Following the 1398 Sack of Delhi, Amir Timur appointed the Sayyids as the governors of Delhi. Their dynasty was established by Sayyid Khizr Khan, deputised by Timur to be the governor of Multan (Punjab). Khizr Khan captured Delhi on 28 May 1414 thereby establishing the Sayyid dynasty. Khizr Khan did not take up the title of Sultan and nominally, continued to be a Rayat-i-Ala (vassal) of the Timurids - initially that of Timur, and later his grandson Shah Rukh.
Khizr Khan was succeeded by his son Sayyid Mubarak Shah after his death on 20 May 1421. Mubarak Shah referred to himself as Muizz-ud-Din Mubarak Shah on his coins. A detailed account of his reign is available in the Tarikh-i-Mubarak Shahi written by Yahya-bin-Ahmad Sirhindi. After the death of Mubarak Shah, his nephew, Muhammad Shah ascended the throne and styled himself as Sultan Muhammad Shah. Just before his death, he called his son Sayyid Ala-ud-Din Shah from Badaun, and nominated him as successor.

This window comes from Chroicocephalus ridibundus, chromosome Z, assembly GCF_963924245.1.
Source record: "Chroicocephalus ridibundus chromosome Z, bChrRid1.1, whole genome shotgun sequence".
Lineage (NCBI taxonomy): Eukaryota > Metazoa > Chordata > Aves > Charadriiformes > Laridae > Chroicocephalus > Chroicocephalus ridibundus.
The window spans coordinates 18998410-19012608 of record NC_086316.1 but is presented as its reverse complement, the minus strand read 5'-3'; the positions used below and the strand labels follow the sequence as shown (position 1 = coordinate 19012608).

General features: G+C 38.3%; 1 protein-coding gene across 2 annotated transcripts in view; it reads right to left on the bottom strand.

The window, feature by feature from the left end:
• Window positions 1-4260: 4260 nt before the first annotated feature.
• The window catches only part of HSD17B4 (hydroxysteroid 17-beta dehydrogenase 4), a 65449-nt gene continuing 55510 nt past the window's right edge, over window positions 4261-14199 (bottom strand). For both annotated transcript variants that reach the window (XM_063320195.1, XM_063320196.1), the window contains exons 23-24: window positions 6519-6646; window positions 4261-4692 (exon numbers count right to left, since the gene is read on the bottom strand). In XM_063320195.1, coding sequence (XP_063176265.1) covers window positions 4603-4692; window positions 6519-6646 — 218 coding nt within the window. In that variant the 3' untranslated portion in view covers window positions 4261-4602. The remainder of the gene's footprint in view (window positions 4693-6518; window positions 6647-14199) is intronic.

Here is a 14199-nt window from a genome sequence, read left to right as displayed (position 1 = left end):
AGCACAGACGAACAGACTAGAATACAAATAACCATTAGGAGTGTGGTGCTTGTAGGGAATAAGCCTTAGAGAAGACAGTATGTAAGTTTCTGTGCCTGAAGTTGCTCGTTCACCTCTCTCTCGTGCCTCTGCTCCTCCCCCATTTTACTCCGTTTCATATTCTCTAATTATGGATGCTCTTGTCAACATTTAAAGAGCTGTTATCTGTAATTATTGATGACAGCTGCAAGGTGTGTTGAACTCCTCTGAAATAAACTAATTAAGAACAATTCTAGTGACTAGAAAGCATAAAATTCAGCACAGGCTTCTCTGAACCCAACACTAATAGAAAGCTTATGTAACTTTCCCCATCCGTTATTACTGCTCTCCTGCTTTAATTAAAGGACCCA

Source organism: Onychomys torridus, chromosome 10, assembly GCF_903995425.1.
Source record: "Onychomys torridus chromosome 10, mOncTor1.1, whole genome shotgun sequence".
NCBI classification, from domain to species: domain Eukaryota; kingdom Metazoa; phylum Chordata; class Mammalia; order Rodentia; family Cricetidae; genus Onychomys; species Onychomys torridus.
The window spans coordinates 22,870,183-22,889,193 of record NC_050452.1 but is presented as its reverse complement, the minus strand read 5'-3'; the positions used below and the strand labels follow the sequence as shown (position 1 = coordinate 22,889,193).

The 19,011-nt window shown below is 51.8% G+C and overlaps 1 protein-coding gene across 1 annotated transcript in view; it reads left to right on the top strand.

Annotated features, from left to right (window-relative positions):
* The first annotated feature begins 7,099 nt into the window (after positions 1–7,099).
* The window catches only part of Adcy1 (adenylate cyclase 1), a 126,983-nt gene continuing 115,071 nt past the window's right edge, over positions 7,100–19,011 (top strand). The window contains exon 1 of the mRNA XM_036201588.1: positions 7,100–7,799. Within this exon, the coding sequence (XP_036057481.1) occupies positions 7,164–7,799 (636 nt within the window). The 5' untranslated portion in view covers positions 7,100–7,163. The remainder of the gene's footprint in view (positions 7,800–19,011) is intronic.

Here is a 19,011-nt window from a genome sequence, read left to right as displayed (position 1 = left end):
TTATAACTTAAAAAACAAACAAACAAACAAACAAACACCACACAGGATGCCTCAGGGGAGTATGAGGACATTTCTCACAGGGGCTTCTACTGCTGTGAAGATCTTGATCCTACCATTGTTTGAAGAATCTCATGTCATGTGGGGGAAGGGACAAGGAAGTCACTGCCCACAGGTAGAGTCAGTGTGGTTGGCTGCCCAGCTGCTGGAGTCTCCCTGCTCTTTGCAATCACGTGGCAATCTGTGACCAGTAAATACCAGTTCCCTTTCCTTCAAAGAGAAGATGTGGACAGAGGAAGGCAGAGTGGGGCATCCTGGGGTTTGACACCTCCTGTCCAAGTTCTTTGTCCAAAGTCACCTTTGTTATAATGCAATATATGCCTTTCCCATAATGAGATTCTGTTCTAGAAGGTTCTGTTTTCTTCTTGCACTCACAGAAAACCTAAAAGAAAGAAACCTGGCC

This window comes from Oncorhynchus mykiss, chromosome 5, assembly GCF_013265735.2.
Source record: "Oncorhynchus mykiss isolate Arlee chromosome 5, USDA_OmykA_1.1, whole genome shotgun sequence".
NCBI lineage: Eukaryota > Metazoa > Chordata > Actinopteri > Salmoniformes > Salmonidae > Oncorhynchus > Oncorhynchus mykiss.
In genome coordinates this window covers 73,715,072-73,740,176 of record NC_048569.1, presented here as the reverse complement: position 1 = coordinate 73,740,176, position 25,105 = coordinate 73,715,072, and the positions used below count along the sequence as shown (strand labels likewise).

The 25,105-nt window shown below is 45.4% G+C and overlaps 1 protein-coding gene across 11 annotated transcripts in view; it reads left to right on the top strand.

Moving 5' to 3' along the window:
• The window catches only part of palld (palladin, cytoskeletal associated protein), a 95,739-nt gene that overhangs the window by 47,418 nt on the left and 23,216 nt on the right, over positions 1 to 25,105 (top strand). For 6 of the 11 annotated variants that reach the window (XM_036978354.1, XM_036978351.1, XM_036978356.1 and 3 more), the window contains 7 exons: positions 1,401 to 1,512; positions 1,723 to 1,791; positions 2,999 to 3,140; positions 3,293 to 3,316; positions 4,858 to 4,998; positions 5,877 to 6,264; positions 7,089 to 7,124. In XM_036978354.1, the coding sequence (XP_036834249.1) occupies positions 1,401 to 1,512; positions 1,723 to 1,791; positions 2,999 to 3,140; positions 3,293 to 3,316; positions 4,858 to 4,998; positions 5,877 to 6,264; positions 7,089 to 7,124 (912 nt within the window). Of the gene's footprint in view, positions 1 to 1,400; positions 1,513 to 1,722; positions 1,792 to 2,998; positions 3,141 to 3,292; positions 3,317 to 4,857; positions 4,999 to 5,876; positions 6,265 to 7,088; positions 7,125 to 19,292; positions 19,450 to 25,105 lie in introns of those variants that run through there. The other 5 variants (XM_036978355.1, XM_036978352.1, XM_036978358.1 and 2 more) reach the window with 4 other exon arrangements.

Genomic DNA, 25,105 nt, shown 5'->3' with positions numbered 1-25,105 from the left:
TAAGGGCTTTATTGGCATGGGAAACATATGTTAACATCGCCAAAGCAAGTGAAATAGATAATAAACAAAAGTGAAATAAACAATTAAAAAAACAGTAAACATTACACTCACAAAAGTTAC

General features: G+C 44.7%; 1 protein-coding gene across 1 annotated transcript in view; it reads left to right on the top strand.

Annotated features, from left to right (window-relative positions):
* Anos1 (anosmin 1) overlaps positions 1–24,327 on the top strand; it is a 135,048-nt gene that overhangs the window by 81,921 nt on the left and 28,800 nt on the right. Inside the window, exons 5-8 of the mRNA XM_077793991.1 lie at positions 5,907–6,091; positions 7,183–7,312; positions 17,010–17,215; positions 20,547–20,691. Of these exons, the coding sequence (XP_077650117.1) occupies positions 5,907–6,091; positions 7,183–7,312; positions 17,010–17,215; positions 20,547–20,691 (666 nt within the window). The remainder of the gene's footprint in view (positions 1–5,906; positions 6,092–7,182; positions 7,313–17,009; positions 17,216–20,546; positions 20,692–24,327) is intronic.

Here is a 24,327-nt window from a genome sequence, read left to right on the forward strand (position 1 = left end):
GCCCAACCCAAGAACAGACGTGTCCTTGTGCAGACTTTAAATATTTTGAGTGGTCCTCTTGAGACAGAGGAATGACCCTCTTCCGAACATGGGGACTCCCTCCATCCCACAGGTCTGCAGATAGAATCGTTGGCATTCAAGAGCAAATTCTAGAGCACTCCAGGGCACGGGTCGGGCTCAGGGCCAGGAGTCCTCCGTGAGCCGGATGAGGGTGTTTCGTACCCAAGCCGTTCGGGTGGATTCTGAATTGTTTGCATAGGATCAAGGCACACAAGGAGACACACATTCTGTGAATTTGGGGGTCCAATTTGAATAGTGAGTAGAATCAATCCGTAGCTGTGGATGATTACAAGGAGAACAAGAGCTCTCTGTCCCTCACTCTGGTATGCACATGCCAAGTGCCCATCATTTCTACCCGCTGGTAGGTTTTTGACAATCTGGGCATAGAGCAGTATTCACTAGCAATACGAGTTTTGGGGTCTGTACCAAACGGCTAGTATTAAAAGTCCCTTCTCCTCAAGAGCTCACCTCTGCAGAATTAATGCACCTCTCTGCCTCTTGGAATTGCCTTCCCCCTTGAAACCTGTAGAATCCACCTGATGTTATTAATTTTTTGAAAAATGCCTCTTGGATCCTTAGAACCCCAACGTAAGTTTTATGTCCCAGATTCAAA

The last ruler of the Sayyids, Ala-ud-Din, voluntarily abdicated the throne of the Delhi Sultanate in favour of Bahlul Khan Lodi on 19 April 1451, and left for Badaun, where he died in 1478.